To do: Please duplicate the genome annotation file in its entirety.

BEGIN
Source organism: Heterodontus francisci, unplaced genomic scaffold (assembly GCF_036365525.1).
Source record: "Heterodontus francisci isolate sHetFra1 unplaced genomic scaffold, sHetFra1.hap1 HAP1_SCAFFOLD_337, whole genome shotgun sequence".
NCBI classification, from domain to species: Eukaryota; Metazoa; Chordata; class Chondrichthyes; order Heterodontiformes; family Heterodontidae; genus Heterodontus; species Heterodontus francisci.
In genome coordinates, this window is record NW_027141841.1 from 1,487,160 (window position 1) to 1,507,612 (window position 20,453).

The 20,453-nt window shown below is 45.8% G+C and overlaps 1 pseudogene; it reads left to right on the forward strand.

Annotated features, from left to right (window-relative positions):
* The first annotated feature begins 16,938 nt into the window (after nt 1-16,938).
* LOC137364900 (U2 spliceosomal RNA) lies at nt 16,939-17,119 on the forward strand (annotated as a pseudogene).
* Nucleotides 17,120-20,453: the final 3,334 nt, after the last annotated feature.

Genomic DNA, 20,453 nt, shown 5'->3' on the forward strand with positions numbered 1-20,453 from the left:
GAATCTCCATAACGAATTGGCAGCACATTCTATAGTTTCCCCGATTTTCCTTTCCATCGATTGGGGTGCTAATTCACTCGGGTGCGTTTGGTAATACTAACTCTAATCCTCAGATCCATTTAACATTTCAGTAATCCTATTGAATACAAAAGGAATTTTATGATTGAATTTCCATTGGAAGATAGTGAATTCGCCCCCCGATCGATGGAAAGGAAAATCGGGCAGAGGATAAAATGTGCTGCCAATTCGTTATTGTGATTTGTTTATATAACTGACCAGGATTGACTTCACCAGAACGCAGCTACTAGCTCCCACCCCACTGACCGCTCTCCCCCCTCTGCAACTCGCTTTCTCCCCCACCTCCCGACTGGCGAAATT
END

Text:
Source organism: Heterodontus francisci, unplaced genomic scaffold (assembly GCF_036365525.1).
Source record: "Heterodontus francisci isolate sHetFra1 unplaced genomic scaffold, sHetFra1.hap1 HAP1_SCAFFOLD_337, whole genome shotgun sequence".
NCBI classification, from domain to species: Eukaryota; Metazoa; Chordata; class Chondrichthyes; order Heterodontiformes; family Heterodontidae; genus Heterodontus; species Heterodontus francisci.
In genome coordinates, this window is record NW_027141841.1 from 1,487,160 (window position 1) to 1,507,612 (window position 20,453).

The 20,453-nt window shown below is 45.8% G+C and overlaps 1 pseudogene; it reads left to right on the forward strand.

Annotated features, from left to right (window-relative positions):
* The first annotated feature begins 16,938 nt into the window (after nt 1-16,938).
* LOC137364900 (U2 spliceosomal RNA) lies at nt 16,939-17,119 on the forward strand (annotated as a pseudogene).
* Nucleotides 17,120-20,453: the final 3,334 nt, after the last annotated feature.

Genomic DNA, 20,453 nt, shown 5'->3' on the forward strand with positions numbered 1-20,453 from the left:
GAATCTCCATAACGAATTGGCAGCACATTCTATAGTTTCCCCGATTTTCCTTTCCATCGATTGGGGTGCTAATTCACTCGGGTGCGTTTGGTAATACTAACTCTAATCCTCAGATCCATTTAACATTTCAGTAATCCTATTGAATACAAAAGGAATTTTATGATTGAATTTCCATTGGAAGATAGTGAATTCGCCCCCCGATCGATGGAAAGGAAAATCGGGCAGAGGATAAAATGTGCTGCCAATTCGTTATTGTGATTTGTTTATATAACTGACCAGGATTGACTTCACCAGAACGCAGCTACTAGCTCCCACCCCACTGACCGCTCTCCCCCCTCTGCAACTCGCTTTCTCCCCCACCTCCCGACTGGCGAAATT